Fierce & Femme: Autumn White Eyes

Handmade with love and care by Indigenous two-spirit femme jewelry designer Autumn White Eyes, these unique jewelry pieces feature activist idols and empowering messages.

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Anishinaabe and Oglala Lakota jewelry maker Autumn White Eyes, a spoken word artist and multimedia storyteller, launched her online shop to create jewelry for people to feel empowered by their activism while expressing their style with bold and beautiful earrings and accessories. 

Please introduce yourself. 

My name is Autumn White Eyes and I’m from the Pine Ridge Indian Reservation (located in the settler-state of SD). My Lakota name is Wanbli Ohitika Win which means Brave Eagle Womxn. I’m now temporarily living in Lenapehoking ( the Lenape homelands in Edison, New Jersey) with my partner and our puppy, Ponyo.

What’s your tribe?

Autumn White Eyes

I’m Oglala Lakota and Northern Cheyenne on my father’s side and Turtle Mountain Band of Anishinaabe & Métis on my mother’s side. I’m enrolled Oglala Lakota

What do you consider yourself in the LGBTQ2S+ space?

I’m Two-Spirit Femme and Queer. In my Two-Spirit identity, I feel that I’m genderfluid, not bound by the colonial gender binary. I use they/them and she/her pronouns. As a femme person, I’m feminine and masculine outside the bounds of Euro-cis-heteropatriarchal standards.

What’s your small business called? When did you first start it?

My small business is called Indigefemme. I started it two years ago in 2018. My older sister first taught how to make decoupage earrings six years ago, and at that time it was somewhat popular on my reservation to see earrings with our ancestors in the Edward Curtis photos over floral and traditional geometric designs. I decided I wanted to also create these types of earrings but with an activist and feminist twist. I opened the shop because I was looking for a creative outlet and always found crafting and writing poetry to be a source of catharsis for myself. My small business is also used to sell my book of poetry, “Instructed by Haŋwí”, which speaks to my experiences as a Two-Spirit activist and feminist.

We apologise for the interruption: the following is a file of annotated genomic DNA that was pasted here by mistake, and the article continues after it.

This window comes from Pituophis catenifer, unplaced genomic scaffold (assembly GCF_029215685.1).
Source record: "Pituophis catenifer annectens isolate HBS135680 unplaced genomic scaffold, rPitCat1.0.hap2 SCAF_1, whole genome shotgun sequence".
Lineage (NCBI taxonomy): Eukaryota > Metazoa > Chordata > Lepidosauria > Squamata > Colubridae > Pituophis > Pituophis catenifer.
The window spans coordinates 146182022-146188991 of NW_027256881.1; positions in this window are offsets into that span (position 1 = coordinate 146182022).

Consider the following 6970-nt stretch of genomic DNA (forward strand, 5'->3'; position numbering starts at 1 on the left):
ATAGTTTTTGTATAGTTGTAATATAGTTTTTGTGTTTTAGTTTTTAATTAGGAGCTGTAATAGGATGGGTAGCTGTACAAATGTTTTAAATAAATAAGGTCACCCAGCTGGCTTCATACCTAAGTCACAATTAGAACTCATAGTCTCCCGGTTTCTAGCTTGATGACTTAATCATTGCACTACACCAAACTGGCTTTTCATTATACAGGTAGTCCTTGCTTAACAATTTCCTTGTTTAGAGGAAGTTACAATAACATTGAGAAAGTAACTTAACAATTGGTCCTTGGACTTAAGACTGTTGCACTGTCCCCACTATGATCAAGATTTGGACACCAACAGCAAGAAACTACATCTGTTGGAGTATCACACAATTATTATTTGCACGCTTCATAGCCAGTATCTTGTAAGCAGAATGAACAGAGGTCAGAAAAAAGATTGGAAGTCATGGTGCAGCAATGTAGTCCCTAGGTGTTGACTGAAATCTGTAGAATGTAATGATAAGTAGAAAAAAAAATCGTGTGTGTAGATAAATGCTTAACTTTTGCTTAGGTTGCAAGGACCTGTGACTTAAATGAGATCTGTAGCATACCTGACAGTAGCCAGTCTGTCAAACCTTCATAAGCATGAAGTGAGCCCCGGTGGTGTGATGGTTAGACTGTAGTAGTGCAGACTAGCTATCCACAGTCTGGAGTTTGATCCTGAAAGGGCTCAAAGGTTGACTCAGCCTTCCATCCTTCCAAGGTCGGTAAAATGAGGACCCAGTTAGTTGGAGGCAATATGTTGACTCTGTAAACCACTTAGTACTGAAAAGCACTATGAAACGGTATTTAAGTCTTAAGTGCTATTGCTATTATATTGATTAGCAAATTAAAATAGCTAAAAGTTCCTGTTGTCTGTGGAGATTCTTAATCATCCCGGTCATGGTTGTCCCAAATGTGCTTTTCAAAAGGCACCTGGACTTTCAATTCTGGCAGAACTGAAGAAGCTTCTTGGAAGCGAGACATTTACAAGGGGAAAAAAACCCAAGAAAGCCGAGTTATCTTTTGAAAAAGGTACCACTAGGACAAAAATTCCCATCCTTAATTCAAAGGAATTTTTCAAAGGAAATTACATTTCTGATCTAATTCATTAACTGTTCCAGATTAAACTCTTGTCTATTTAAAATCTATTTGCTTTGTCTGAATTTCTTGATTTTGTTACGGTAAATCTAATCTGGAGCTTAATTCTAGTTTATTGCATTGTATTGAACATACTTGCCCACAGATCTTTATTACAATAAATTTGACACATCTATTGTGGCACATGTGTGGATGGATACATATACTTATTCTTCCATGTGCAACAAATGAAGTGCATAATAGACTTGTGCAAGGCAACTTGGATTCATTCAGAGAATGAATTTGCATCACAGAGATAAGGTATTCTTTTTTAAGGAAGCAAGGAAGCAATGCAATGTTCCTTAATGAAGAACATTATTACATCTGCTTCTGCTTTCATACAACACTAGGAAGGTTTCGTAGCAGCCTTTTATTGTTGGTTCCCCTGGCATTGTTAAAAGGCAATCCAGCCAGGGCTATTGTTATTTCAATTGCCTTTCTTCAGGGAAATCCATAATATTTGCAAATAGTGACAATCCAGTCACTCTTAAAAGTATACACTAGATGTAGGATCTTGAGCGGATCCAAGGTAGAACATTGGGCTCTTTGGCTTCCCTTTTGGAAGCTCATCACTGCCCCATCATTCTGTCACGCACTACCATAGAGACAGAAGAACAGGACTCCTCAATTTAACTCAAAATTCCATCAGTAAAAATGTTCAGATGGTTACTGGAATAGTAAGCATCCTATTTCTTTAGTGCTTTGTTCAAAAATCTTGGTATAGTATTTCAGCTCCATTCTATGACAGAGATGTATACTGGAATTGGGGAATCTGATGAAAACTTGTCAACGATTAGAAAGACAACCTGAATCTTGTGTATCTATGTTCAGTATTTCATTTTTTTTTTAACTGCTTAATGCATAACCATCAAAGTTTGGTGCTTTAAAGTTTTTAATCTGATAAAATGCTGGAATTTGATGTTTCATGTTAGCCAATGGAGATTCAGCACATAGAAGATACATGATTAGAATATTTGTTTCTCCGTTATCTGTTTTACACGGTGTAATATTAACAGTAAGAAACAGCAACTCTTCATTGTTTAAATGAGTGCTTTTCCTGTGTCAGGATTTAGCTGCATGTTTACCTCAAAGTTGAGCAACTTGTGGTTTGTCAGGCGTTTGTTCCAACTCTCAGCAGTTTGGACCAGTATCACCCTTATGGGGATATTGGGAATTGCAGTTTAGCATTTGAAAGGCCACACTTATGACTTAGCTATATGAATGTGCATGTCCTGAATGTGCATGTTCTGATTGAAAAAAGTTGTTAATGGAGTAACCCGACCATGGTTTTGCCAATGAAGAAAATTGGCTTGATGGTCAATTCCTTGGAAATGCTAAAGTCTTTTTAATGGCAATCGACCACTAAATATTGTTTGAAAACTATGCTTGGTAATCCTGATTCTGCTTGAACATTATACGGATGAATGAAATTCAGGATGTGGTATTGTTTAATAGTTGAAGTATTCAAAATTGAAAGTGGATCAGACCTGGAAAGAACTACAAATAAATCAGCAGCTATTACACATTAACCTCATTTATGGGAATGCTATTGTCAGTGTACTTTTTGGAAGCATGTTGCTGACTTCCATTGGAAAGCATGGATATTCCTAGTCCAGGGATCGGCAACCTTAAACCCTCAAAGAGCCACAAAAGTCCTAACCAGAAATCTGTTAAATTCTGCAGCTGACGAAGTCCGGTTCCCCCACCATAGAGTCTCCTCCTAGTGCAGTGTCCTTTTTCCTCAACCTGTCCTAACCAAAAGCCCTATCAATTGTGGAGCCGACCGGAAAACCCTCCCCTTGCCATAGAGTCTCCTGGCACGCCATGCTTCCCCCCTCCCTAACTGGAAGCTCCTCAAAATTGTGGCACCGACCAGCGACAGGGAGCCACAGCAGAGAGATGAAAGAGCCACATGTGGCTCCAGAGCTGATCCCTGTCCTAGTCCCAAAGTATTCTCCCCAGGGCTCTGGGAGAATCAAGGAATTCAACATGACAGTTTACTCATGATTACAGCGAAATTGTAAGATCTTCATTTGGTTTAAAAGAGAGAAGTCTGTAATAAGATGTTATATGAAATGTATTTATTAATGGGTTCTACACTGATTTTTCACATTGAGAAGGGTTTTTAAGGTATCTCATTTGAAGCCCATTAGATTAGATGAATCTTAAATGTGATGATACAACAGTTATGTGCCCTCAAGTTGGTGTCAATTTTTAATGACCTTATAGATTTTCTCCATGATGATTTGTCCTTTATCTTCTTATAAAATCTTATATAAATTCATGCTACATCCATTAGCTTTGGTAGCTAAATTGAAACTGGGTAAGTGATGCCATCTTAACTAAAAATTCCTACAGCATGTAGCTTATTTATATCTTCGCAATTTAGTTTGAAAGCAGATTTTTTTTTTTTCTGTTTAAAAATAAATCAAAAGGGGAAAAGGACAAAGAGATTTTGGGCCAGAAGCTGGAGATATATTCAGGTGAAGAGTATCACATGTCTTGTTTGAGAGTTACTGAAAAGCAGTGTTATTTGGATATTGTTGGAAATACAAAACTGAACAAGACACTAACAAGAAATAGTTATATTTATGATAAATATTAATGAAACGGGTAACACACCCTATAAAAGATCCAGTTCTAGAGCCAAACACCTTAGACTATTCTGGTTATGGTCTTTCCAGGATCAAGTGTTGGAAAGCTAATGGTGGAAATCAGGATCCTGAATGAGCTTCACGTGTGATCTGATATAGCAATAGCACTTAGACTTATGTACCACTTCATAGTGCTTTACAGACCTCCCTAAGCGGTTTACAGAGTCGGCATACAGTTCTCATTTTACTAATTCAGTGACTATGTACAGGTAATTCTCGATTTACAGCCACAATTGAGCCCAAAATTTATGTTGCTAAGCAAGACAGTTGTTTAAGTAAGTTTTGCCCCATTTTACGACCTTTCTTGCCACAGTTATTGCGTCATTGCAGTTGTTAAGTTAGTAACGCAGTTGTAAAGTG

Where do you find your inspiration for your designs?

I wanted to create a shop that honored our activist and feminist ancestors and relatives. I started with making earrings that honored John Trudell (Dakota), Wilma Mankiller (Cherokee), Frida Kahlo, Angela Davis, Yuri Kochiyama, and Two-Spirit ancestor, We’wha (Zuni). For example, it is my hope when wearing earrings with these relatives you feel the power of poetry with John Trudell, grassroots community development movements with Wilma Mankiller, feminist art with Frida Kahlo, racial justice with Angela Davis, racial solidarity with Yuri Kochiyama, and decolonizing the gender binary with We’wha. I also wanted to create earrings and buttons with empowering statements that would affirm and celebrate activism, feminism, identity, and Indigeneity. My other earrings say phrases such as Indigenous Feminist, Decolonize, Indigenize, Resist, Queer AF, Fat Femme Fierce, Abolish ICE, Native Land, and No More Stolen Sisters. My earrings & buttons not only affirm and celebrate but also educate others on movement work surrounding Indigenous Sovereignty and Murdered and Missing Indigenous Womxn (MMIWG2S). In partnership with Sovereign Bodies Institute, I’m able to donate a small portion of every sale of my MMIWG2S design to their work, and I’m able to donate proceeds from the Abolish ICE earrings to Movimiento Cosecha, a movement for 11 million undocumented people in the US.

What makes your designs stand out?

My designs stand out because I use colorful florals often associated with femininity and contrast this effect by displaying powerful activists and activists statements in black and white over these backgrounds. The fonts I use are often associated with streetwear culture which also appeals to many people. People of all genders have bought my work.

Shop Autumn’s work on her Etsy shop.

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Native Max is a brand and publication which features positive talents and stories of indigenous peoples of Indian Country.

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